Runway is literally just how many months you have left before your company runs out of money. As an entrepreneur, you may think you want as much runway as possible, and in one sense, that’s totally true. But as an investor, you don’t want your money to be deployed too slowly because investors are fighting three things: inflation, risk exposure, and opportunity cost.
When I talk to founders who are raising VC for the first time, they’re focused on how long their runway is and how long they can make their seed round last. They’re proud to show how their operating plans can deploy the capital over a 48 month period of time. Sure, from a survival perspective, that’s good, but every VC who hears that is silently cringing and getting ready to pass on the investment. Why?
Venture Capital is a business model. Velocity is part of that business model, and entrepreneurs raising capital need to understand a VC’s perspective. Fundamentally, your company is a financial instrument. VC’s can opine all day about value and passion and drive, and those things DO matter, but from their perspective, those are just boxes to be checked as part of analyzing risk of the investment.
Think of it this way. I have $500k I can invest, and I have two options.
Option 1: Startup A (Fast) with an 18-24 month runway and 10M shares outstanding.
Startup A takes your $500kat a $5M valuation. Companies generally raise a series A after 12-18 months, and let’s say their series A is $5M on a $20M pre (So $25M post). So in eighteen months, the book value of your $500k investment is now $1.8M dollars. That’s a 122.68% CAGR.
Let’s say you invested that $500kM on January 1, 2010 (as shown above). After eighteen months, the resulting $1.8M is worth $1.72M in 2012 terms thanks to inflation.
Option 2: Startup B (Slow) with a 48 month runway and 10M shares outstanding.
Startup B takes your $500k at a $5M valuation. And they raise the same series A as above in forty eight months. So in 48 months, the book value of your $500k investment is now $1.8M dollars too. That’s a 37.74% CAGR after forth eight months. Four years. Damn.
Let’s say you invested that $500kM on January 1, 2010 (as shown above). After forty eight months, the resulting $1.8M is worth $1.66M in 2014 terms thanks to inflation. That’s already a loss compared to Startup A.
Here’s what the seed & Series A look like.
So now let’s look at these investments in terms of “average” time between financing rounds from here on out and we’ll go through Series B and Series C.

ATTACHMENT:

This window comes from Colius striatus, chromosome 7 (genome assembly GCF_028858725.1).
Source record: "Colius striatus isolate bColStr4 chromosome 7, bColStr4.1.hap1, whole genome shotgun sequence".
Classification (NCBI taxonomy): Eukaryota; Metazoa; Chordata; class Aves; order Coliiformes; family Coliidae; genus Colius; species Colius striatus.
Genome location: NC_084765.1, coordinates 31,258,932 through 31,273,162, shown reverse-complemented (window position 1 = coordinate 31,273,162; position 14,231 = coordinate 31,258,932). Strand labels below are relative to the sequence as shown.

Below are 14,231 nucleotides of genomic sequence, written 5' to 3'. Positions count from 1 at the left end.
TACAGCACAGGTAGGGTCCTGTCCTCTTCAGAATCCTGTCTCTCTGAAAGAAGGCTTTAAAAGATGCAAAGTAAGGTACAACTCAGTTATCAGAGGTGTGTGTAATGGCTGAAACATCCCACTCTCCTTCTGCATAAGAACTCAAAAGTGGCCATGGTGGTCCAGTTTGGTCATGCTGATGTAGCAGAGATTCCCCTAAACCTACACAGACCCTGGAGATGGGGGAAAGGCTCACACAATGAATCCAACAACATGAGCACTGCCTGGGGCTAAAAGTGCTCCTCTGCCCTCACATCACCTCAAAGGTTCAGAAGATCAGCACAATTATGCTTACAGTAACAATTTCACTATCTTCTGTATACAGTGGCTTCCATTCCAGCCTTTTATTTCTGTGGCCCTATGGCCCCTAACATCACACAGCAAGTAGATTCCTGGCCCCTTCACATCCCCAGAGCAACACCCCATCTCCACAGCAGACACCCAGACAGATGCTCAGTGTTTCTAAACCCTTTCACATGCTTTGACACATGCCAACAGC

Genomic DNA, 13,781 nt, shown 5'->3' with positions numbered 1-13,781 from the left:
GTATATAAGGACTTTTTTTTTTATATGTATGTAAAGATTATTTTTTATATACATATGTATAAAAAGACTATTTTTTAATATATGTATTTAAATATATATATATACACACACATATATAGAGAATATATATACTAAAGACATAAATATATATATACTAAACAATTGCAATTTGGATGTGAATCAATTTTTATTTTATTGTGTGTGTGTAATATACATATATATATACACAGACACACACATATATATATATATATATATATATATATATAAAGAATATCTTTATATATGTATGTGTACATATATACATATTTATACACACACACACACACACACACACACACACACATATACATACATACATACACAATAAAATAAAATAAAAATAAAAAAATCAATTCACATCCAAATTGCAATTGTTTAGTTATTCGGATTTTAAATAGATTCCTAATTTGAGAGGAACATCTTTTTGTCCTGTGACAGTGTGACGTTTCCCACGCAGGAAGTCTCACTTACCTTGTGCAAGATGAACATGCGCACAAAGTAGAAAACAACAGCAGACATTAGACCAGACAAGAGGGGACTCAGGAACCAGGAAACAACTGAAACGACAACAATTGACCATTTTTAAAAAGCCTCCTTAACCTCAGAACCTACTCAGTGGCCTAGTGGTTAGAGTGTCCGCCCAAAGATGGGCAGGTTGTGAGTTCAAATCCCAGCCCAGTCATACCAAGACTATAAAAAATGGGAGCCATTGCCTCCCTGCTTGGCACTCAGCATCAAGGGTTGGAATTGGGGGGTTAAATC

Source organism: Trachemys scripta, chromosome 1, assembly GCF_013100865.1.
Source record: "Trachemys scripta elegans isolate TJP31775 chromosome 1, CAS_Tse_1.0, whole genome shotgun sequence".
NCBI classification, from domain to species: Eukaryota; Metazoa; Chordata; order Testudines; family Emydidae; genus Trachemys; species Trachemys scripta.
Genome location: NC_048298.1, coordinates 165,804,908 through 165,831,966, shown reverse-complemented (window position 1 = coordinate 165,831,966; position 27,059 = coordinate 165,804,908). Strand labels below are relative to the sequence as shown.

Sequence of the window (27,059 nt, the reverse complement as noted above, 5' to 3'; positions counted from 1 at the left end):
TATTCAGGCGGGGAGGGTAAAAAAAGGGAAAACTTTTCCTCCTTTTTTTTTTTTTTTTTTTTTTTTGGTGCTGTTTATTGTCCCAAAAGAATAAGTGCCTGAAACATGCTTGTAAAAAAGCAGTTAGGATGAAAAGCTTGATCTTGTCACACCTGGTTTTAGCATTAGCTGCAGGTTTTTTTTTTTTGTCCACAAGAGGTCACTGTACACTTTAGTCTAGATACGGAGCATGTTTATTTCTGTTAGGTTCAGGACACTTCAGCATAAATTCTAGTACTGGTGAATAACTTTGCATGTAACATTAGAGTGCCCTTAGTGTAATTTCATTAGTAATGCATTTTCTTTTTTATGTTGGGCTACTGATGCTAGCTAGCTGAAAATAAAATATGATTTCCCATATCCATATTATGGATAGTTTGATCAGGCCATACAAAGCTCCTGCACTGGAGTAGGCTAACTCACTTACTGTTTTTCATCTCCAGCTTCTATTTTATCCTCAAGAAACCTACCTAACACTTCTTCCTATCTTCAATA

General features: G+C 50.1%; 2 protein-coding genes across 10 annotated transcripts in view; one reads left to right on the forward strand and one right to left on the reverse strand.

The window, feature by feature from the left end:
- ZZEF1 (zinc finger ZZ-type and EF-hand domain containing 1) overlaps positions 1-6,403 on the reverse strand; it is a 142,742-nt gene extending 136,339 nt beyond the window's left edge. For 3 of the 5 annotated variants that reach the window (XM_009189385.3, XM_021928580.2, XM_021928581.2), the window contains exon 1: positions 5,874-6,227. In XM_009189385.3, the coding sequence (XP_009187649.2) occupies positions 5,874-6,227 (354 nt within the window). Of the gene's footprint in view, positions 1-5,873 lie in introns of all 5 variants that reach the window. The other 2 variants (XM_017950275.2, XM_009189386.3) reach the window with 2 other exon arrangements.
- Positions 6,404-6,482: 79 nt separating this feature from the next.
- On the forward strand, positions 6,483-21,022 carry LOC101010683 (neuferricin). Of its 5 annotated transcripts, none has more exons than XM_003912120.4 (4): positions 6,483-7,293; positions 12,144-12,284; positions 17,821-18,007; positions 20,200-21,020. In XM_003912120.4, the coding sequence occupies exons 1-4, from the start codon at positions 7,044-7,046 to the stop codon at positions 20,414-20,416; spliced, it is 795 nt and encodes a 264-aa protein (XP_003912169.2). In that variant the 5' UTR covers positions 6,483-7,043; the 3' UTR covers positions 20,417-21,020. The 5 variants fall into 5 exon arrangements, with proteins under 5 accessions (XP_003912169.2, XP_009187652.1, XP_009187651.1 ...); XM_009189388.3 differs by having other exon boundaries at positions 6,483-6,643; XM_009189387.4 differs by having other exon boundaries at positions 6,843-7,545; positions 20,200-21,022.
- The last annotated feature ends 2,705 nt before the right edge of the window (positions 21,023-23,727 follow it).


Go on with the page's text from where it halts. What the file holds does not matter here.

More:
The median time between rounds tends to be 15 months
Median time to IPO tends to be 8 years.
Option 1: Startup A (Fast)
If Startup A Raises a Series B fifteen months after their Series A, and then a Series C fifteen months after that, that’s a total of 48 months to Series C. The initial $500k is now worth $42,857,143 in book value, and the investment is much more de-risked, and a series B or C investor may have already bought them out pre IPO so chances of liquidity are higher.
After forty-eight months, the resulting $42.8M is worth $$39.5M in 2014 terms thanks to inflation.
Option 1: Startup B (Slow)
Let’s assume Startup B raises their Series B & C at “average” speeds. That means they’re hitting the same timeframe/value as Startup A in seventy-eight months.
After seventy-eight months, the resulting $42.8M is worth $37.2M in 2014 terms thanks to inflation. That’s a loss of $2.3M dollars. Startup A obviously makes more sense assuming the same outcomes and the overall risk exposure is significantly less.
Here’s the math:
As an investor, fundamentally, the faster deployment time lowers your exposure to risk and inflation. Consider, that the longer time between rounds, the “less likely” you are to raise if you’re not profitable. Not to mention, the sooner you get larger investors in, the faster you lower your risk. By taking your time on your seed, you’re throwing away investor’s money.
So what should you do as a founder?
I suggest building a 24 month budget, and refine and sell it as a 16-18 month budget. You’ll need 3-4 months to complete your series A, and you don’t want to be raising down to the wire. So, does this mean that you should plan to spend all of the money you raised in your seed? Definitely not. If it takes you three years to raise a series A, good job. You’re default alive, which is better than 50% of companies who fail to raise Series A’s at all.